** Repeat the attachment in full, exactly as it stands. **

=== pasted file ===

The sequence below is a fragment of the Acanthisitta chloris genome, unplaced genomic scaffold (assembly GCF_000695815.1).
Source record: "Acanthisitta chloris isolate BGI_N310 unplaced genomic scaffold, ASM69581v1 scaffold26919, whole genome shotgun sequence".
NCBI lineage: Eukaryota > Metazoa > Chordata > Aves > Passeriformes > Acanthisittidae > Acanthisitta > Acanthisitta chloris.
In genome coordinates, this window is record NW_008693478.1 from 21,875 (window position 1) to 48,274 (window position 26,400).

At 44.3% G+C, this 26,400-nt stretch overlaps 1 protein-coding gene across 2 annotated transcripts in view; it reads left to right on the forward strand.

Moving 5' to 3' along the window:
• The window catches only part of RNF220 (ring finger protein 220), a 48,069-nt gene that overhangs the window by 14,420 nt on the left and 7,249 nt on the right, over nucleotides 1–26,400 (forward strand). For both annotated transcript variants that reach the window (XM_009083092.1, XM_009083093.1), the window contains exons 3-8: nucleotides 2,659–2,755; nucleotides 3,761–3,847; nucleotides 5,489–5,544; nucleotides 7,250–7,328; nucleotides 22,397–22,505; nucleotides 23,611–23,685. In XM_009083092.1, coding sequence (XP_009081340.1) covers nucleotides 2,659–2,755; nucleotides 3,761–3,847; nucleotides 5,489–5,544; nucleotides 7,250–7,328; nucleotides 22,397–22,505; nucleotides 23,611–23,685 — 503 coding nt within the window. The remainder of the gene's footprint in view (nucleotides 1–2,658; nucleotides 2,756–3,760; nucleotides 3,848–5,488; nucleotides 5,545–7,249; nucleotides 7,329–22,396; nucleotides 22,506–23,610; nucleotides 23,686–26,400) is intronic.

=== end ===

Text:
The sequence below is a fragment of the Acanthisitta chloris genome, unplaced genomic scaffold (assembly GCF_000695815.1).
Source record: "Acanthisitta chloris isolate BGI_N310 unplaced genomic scaffold, ASM69581v1 scaffold26919, whole genome shotgun sequence".
NCBI lineage: Eukaryota > Metazoa > Chordata > Aves > Passeriformes > Acanthisittidae > Acanthisitta > Acanthisitta chloris.
In genome coordinates, this window is record NW_008693478.1 from 21,875 (window position 1) to 48,274 (window position 26,400).

At 44.3% G+C, this 26,400-nt stretch overlaps 1 protein-coding gene across 2 annotated transcripts in view; it reads left to right on the forward strand.

Moving 5' to 3' along the window:
• The window catches only part of RNF220 (ring finger protein 220), a 48,069-nt gene that overhangs the window by 14,420 nt on the left and 7,249 nt on the right, over nucleotides 1–26,400 (forward strand). For both annotated transcript variants that reach the window (XM_009083092.1, XM_009083093.1), the window contains exons 3-8: nucleotides 2,659–2,755; nucleotides 3,761–3,847; nucleotides 5,489–5,544; nucleotides 7,250–7,328; nucleotides 22,397–22,505; nucleotides 23,611–23,685. In XM_009083092.1, coding sequence (XP_009081340.1) covers nucleotides 2,659–2,755; nucleotides 3,761–3,847; nucleotides 5,489–5,544; nucleotides 7,250–7,328; nucleotides 22,397–22,505; nucleotides 23,611–23,685 — 503 coding nt within the window. The remainder of the gene's footprint in view (nucleotides 1–2,658; nucleotides 2,756–3,760; nucleotides 3,848–5,488; nucleotides 5,545–7,249; nucleotides 7,329–22,396; nucleotides 22,506–23,610; nucleotides 23,686–26,400) is intronic.